At some point a “prepared for delivery” version of NASA deputy administrator Lori Garver’s speech Thursday might show up on the NASA web site, but it will likely be different from the speech she actually gave to kick off the Space Frontier Foundation’s NewSpace 2011 Conference at NASA Ames Research Center in California. Garver instead scanned through the agenda of the three-day conference, using the topics of sessions ranging from orbital and suborbital commercial spaceflight to public-private partnerships to discuss a number of relevant issues, including the roles of the public and private sectors in space going forward.
“The whole basis and underpinning of what we are trying to do in this administration is to return NASA to that more classical role of our 1958 Space Act of investing in technologies that will then help create new markets, so that the private sector can come in, benefit from this technology investment, and then we move on to do the next hard thing,” she said, summarizing the agency’s approach of working with companies and catalyzing private sector activity in space. “We’re not here to compete with the private sector—in fact, that’s not legal,” she added.
“That’s not our only job,” she noted. “Our job is also to expand farther.” One thing that is not NASA’s goal, though, she said, is to create a spacefaring civilization, a long-held goal of many space advocates in the conference audience—and of Garver herself, she noted, when she was the executive director of the National Space Society. “Go back to the Space Act. That’s not it. We’re here to push the envelope and learn new things.” It’s up to the private sector, she said, to follow that lead. “Your role of helping there to be folks who follow is what’s really going to get” civilization moving off-world.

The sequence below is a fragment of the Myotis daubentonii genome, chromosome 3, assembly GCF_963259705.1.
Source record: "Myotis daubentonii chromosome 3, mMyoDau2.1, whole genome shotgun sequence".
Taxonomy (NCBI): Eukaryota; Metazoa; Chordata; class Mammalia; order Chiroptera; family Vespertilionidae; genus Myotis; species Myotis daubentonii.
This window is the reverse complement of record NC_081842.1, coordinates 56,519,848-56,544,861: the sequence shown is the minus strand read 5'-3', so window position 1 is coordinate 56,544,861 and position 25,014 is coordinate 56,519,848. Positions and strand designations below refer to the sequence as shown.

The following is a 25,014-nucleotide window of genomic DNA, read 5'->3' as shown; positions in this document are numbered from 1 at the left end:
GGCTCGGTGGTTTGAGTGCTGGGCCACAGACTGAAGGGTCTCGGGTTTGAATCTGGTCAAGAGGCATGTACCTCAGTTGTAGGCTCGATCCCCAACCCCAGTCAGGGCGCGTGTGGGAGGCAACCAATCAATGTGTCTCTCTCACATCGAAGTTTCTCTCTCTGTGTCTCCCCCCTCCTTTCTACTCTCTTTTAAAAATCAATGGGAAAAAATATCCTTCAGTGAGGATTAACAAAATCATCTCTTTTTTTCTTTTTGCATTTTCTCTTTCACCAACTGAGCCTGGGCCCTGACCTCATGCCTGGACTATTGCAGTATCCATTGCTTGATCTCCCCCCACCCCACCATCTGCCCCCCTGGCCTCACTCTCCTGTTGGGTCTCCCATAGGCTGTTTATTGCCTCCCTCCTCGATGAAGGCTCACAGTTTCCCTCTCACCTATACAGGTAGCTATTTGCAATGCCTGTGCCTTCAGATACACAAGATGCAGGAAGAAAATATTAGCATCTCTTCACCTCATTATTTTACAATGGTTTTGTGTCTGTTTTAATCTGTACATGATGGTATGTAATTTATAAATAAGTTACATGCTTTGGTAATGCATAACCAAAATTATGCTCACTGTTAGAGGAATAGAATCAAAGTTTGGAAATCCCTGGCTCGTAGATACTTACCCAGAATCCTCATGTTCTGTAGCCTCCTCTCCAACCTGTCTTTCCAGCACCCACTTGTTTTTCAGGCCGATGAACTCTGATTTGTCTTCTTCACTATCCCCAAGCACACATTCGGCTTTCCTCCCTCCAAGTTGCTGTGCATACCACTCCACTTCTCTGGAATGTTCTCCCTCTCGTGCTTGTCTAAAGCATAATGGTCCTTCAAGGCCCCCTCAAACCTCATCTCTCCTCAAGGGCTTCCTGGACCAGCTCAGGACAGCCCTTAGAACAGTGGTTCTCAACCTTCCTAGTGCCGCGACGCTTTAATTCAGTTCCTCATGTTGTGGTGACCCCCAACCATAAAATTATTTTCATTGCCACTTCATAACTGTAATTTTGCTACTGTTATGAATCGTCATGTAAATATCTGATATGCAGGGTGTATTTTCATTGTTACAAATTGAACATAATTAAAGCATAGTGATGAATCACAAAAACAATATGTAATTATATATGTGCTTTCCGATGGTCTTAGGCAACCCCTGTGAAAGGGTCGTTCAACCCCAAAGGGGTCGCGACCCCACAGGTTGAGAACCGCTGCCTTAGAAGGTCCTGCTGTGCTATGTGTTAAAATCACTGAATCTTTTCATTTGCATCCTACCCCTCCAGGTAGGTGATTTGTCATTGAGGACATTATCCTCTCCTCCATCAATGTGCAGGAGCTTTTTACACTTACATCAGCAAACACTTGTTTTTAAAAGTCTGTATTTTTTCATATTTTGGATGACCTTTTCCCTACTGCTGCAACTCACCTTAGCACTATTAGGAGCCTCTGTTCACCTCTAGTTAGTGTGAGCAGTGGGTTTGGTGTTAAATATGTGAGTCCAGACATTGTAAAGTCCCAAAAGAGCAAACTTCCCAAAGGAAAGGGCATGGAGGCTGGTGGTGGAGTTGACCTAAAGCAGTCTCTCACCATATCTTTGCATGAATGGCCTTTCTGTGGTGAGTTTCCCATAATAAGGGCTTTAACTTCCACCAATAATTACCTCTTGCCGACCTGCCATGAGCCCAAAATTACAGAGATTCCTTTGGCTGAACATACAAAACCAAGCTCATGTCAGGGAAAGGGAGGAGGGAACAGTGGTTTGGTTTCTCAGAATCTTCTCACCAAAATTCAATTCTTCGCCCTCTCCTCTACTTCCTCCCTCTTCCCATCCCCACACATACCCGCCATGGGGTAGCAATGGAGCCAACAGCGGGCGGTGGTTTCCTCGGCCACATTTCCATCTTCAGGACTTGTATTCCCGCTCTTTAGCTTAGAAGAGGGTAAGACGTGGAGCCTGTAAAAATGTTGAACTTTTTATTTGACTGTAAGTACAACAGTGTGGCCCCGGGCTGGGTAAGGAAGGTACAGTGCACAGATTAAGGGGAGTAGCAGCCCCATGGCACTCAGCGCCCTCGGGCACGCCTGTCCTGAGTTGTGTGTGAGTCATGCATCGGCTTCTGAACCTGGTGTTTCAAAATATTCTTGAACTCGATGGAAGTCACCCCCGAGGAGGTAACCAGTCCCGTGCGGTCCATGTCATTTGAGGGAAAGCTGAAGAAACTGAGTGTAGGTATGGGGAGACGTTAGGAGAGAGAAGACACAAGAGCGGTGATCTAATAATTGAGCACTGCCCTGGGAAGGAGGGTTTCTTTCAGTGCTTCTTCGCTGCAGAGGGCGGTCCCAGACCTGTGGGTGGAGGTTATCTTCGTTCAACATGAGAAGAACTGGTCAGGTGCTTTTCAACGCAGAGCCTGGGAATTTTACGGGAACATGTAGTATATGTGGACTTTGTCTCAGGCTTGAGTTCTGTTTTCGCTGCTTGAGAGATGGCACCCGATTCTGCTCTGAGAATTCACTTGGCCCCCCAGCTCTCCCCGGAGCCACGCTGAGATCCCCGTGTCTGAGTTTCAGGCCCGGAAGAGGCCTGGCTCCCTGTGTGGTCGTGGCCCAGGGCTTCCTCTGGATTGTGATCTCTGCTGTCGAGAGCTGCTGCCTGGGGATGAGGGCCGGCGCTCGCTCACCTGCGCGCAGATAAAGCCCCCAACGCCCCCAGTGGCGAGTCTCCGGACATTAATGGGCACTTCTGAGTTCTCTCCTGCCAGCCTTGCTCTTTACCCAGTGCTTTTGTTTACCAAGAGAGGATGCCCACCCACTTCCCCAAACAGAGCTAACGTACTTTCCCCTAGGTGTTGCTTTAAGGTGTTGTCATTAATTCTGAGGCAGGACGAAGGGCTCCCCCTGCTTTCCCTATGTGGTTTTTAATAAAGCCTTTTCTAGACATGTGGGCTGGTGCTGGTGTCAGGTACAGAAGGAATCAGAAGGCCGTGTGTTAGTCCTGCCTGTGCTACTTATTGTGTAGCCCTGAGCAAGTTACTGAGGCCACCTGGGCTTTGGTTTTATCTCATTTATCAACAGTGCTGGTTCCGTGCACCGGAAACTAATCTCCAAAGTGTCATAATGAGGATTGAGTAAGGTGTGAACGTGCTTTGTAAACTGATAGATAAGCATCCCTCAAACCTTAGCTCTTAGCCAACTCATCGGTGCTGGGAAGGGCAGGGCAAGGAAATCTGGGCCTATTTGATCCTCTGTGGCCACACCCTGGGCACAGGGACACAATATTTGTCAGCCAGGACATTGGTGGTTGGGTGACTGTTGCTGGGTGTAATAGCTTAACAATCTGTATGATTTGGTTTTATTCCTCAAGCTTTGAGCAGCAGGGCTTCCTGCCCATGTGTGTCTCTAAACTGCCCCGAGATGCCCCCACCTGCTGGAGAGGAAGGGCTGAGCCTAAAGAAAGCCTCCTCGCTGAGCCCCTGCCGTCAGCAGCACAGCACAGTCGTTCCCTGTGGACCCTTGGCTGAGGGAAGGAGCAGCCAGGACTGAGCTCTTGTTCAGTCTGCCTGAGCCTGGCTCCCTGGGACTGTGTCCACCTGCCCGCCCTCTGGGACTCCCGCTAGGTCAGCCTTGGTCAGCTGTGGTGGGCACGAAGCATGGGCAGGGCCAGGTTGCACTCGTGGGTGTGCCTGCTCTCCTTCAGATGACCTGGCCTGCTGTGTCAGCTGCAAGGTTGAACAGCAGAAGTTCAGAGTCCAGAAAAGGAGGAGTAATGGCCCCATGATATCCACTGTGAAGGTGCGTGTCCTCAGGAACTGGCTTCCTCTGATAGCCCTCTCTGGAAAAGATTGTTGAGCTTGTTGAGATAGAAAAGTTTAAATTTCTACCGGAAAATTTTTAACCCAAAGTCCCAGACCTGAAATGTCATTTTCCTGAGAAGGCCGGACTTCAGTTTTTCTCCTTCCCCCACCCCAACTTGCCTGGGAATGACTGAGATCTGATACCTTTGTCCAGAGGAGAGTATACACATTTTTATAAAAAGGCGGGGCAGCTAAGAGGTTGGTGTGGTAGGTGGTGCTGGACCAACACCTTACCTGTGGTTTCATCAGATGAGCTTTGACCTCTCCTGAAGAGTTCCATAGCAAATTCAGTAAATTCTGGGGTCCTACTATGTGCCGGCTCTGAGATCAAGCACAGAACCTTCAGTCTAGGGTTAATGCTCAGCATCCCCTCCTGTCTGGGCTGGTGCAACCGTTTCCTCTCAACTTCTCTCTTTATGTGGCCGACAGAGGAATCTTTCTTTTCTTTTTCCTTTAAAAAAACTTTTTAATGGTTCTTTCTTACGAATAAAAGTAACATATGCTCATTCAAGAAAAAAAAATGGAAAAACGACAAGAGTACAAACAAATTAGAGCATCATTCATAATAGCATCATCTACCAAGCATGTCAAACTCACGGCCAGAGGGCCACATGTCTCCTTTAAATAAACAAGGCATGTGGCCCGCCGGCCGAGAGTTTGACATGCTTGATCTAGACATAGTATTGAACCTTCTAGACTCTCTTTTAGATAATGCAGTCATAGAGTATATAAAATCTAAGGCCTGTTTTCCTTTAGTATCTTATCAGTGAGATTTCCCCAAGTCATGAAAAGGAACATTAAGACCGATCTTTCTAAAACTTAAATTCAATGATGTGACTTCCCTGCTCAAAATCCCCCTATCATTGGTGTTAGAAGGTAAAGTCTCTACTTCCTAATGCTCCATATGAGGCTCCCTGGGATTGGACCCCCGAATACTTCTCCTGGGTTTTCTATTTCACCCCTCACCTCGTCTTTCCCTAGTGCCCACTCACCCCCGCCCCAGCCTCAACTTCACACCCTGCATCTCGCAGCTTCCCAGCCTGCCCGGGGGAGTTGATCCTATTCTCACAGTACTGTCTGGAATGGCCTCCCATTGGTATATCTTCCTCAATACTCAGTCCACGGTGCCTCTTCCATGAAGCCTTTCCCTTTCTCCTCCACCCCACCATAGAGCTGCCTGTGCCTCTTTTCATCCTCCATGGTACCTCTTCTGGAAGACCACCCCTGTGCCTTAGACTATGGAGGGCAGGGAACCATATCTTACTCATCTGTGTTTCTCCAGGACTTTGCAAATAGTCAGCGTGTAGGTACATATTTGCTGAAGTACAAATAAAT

In her speech she touched upon a number of areas where NASA was taking this role of developing technologies and leading expansion into the solar system while working with the private sector, from its support for commercial and orbital spaceflight to a planned human mission to a near Earth asteroid in the middle of the next decade. On that last point, she emphasized that such a mission was a natural steppingstone towards further exploration, and a not another destination-driven goal that has been tried in the past unsuccessfully. “Destination-driven budgets are, we know, problematic,” she said. “We’ve been trying to relive Apollo since the 1960s, but not successfully. Presidents make big statements, set goals and dates, and we don’t meet them. So that is not what this is.” She mentioned in passing that she had recently met with an unnamed company that claimed that it had a way of achieving that asteroid mission goal as soon as 2019.
She also said that low cost reliable access to space was a key goal of the current administration, one that it was willing to pursue despite the criticism that erupted last year with the announcement that NASA would cancel Constellation. “We’ve invested a lot of political capital on this, folks,” she said. “The President of the United States has decided that this is an area for NASA to develop that is meaningful, that will open up space for all humanity.”
“Does anyone think that the president has gained a lot of political ground over this shift at NASA?” she asked. “Probably it would have been the politically conservative thing to do to stick to the plan, not cancel existing contracts, even though those contracts were leading human spaceflight off a cliff.”
During the brief Q&A session that followed her speech, someone asked Garver what the audience should to to help. She suggested helping communicate the broader message to the public. “We get into these debates in Washington about how a rocket’s built or exactly what configuration this architecture will have. Is that the important thing? You guys know the important thing, which is that we do this in a way that doesn’t take all of our NASA budget, so that we can go further.”